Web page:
The Council of Europe has adopted the European Convention on Human Rights (ECHR). The EU is not for now a member to that convention because it has to access it formally, but since the Lisbon Treaty entered into force, on the 1st December 2009, it has the legal obligation to access it. Anyhow, all of the EU members have ratified the ECHR, so there should be no problem of application of the convention to its members. I claim that the ECHR should be applied to the EU political decision to pressure India into implementing strict IPR laws, knowing that the effect will be that thousands if not millions of people will suffer and die of HIV. I will thus argue that this decision is in violation of articles 2 and 3: the right to life and the prohibition of torture, fundamental articles of the ECHR.
One issue of jurisdiction that may arise is that of the extra-territoriality of the consequences of the EU decision. The EU would probably answer that the deaths would not be directly caused by their actions, and that the deaths are not under the “jurisdiction” of the ECHR as they would most likely not happen in Europe.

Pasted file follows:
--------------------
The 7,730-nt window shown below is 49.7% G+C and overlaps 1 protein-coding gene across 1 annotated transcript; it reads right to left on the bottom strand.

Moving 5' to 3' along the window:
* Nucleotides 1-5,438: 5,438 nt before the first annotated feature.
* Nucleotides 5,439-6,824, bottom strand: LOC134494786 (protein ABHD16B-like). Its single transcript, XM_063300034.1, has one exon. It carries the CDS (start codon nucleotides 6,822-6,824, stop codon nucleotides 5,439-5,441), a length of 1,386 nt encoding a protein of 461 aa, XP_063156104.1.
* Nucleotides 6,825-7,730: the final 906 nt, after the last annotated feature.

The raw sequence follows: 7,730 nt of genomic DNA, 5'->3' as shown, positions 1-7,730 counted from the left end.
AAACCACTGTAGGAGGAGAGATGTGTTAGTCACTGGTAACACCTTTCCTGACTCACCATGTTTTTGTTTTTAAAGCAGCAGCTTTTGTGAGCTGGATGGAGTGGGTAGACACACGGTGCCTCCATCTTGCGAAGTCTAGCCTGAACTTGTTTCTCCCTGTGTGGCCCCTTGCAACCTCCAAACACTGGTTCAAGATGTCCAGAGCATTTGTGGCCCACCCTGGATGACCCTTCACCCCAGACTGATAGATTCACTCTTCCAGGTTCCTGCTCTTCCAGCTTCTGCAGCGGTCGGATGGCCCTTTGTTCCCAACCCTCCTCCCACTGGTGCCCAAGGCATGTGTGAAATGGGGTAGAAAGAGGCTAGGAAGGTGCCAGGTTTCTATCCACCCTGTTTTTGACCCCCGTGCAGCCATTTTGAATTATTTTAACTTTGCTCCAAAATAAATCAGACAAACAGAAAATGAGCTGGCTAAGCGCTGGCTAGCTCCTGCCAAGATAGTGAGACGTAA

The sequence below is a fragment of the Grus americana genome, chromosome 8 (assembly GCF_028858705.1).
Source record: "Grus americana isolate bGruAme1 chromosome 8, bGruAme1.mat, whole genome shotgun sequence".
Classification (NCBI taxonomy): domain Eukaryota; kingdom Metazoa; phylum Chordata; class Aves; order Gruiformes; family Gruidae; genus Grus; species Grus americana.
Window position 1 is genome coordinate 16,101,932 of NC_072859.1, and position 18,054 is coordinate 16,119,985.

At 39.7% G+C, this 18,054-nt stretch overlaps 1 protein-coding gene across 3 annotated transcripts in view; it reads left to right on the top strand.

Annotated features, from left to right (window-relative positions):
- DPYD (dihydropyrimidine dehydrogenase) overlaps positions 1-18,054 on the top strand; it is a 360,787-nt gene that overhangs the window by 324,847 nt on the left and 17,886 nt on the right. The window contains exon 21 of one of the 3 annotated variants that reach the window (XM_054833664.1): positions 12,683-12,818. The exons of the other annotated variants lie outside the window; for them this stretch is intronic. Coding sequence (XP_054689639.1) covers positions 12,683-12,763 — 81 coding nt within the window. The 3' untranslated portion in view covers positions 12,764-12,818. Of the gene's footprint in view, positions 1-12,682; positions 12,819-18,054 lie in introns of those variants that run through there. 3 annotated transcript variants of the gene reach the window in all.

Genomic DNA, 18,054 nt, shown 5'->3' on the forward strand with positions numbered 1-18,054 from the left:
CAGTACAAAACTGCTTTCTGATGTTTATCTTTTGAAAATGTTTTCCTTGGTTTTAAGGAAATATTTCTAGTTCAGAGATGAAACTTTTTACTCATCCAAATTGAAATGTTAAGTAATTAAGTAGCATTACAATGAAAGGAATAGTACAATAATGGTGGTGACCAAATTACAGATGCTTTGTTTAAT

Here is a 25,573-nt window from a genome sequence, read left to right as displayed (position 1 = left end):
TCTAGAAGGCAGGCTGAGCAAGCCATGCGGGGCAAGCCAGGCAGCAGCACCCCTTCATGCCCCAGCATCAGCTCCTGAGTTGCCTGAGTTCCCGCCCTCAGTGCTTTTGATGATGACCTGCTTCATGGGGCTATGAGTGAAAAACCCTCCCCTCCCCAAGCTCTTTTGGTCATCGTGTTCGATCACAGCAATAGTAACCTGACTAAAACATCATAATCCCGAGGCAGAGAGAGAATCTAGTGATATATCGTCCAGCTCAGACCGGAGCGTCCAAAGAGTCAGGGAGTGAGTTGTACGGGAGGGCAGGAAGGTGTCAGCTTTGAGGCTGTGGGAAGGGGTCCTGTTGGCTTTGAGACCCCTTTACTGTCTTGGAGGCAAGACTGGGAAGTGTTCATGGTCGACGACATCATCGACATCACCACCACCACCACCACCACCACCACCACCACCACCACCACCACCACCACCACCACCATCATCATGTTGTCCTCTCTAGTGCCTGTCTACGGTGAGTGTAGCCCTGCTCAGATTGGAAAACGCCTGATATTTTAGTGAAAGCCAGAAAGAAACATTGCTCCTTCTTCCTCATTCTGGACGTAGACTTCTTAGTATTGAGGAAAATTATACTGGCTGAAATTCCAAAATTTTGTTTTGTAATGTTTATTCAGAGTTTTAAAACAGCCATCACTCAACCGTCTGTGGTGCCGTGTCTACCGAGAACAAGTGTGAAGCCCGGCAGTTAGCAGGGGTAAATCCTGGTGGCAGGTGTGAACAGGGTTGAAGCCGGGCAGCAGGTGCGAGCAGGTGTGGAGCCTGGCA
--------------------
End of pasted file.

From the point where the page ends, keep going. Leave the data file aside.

The decision itself is not extra-territorial: it is taken by states in Europe. Hence the legal reasoning I suggest here is that followed in Soering v. United Kingdom, where the decision is taken in Europe but the consequences would be suffered elsewhere following a European state’s decision. In this decision, the European Court for Human Rights (ECrHR) decided that the UK would commit a violation by extraditing Soering because “substantial grounds” had been shown that he would face a “real risk” of suffering inhuman or degrading treatment in the US. I argue that in the case of the FTA, no less substantial grounds could be established and that the risk is no smaller; and furthermore that the victims would be countless and the suffering arguably more important than in Soering’s case.